By Kenneth Kaufman
When it comes to equity, healthcare organizations face three different and very difficult challenges: health disparities among patient populations, income inequality in the healthcare workforce, and of diversity in the C-suite and the boardroom.
To get the job done, you have to tackle all three. And that takes an uncommon—even selfless—type of leadership.
In his decision to retire from coaching, Tampa Bay Buccaneers head coach Bruce Arians showed what that kind of leadership looks like. If you follow football, you know that Arians’ retirement announcement came as a surprise, if not a shock, to the NFL community. With a stellar 80-48-1 career win-loss record, a Super Bowl victory in 2021, and the recent return of superstar quarterback Tom Brady, Arians had good prospects of coaching the Bucs to another Super Bowl victory this year. That would have virtually assured his ascension to the Pro Football Hall of Fame.
But Arians had a different kind of legacy in mind.
After assembling one of the most diverse staffs in football, Arians saw an opportunity to elevate defensive coordinator Todd Bowles, his handpicked successor, at a time when the Bucs were poised for success. Surely it was clear to Arians that no one is tackling the abysmal diversity hiring record in the NFL in a meaningful way despite the recent lawsuit alleging discriminatory hiring practices by the league. Of 500-plus head coaches in the NFL since its inception in 1920, just 24 were Black and most of those held interim positions. Bowles is one of only four Blacks who are currently working as a head coach.
Arians saw an opportunity to be part of the solution and he seized it. He timed it when the team was well situated, knowing that Black head coaches rarely get the second chances with other teams that whites do when their teams don’t succeed.
Solving equity—whether in football or in healthcare—requires having the right values, making the right decisions, and implementing those decisions. By his actions, Arians came through on all counts. He went a step further by recognizing that it’s not enough to give people from underrepresented groups a chance; they need and deserve a chance to succeed.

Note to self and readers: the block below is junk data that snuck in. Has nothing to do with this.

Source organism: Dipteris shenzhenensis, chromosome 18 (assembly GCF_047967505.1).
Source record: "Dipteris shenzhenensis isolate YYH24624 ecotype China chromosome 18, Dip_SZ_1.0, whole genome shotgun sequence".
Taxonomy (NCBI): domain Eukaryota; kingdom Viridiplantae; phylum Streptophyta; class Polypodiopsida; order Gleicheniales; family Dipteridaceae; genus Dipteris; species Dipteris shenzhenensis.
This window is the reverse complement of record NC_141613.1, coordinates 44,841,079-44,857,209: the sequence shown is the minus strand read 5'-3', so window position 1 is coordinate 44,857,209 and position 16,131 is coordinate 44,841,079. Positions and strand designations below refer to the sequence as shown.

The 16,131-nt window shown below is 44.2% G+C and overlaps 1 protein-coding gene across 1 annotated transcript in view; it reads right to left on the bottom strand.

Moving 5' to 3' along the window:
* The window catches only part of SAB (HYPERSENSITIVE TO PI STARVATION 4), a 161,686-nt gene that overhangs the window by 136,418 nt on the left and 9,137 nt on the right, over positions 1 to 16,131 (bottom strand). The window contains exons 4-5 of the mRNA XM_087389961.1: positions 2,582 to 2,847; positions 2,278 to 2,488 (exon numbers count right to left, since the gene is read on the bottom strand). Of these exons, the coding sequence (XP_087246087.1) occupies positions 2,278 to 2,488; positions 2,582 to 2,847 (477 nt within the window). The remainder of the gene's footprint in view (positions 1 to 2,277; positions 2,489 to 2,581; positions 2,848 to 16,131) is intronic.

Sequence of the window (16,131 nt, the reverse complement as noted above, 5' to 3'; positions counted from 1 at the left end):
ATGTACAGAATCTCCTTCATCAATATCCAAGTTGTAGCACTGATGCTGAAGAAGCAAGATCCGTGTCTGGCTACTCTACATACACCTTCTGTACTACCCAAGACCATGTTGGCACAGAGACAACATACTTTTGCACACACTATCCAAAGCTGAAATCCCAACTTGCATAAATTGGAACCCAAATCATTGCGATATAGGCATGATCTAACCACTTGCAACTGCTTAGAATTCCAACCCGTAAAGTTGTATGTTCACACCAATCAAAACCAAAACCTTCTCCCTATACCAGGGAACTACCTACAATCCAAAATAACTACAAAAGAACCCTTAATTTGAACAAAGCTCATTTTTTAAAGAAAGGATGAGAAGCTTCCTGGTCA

The NFL was supposed to have a structural solution for diversity in the head coaching ranks. The Rooney Rule, established in 2003, required that any NFL team with a head coach opening must include at least one diverse candidate among its slate of interviewees. I think everyone would agree that the Rooney Rule has been a failure—that including a diverse candidate did not create a situation in which a minority candidate was actually hired and, when hired, was successful.
In the absence of a structural solution for diversity among NFL head coaches, Arians substituted his own personal level of leadership. The NFL is not alone in this regard. No industry vertical has come up with that solution, including healthcare. While we continue to look for those structural solutions, the kind of strategic leadership shown by Arians appears to be the way forward.
Healthcare leaders can take a page from Arians’ playbook to address all three types of equity challenges in healthcare.
Health disparities. People in healthcare circles have been talking about the zip code effect for years. Zip code is a proxy for a series of health inequities that have plagued marginalized communities of color for decades, affecting a person’s health and life expectancy more than any other factor. Soon after the COVID-19 pandemic began, it became clear that Blacks and Latinos were being hospitalized and dying at much higher rates than whites. At that point, it became impossible to rationalize health disparities any longer.
Income inequality. About 4.5 million people working in healthcare settings are considered low-wage workers, defined as the bottom 20% of wage earners. Deemed essential workers during the pandemic, they include nursing assistants and aides as well as environmental services, laundry and food service workers. These frontline workers, who are disproportionately female, Black and Latino, are not compensated at a level that they can effectively manage within our economy. The pathway to income equity for these workers remains unclear.
Diversity in leadership. At the C-suite level, progress in improving diversity has been slow. An analysis of leadership diversity in 100 leading hospitals found that only 6% of CEOs were Black. Just 18% of hospitals had at least one Black leader in a common C-suite role. The highest percentage of Black leaders in a C-suite role was in diversity/equity. Women are also under-represented at the executive level. Although they hold three-quarters of healthcare jobs, only 15% of healthcare organization CEOs are female.
If you want to move the needle on diversity, having the right values is the starting point. But unless you make decisions based on those values and implement those decisions strategically, as Bruce Arians did, we will be having the same conversations about healthcare equity in five years that we’re having now.
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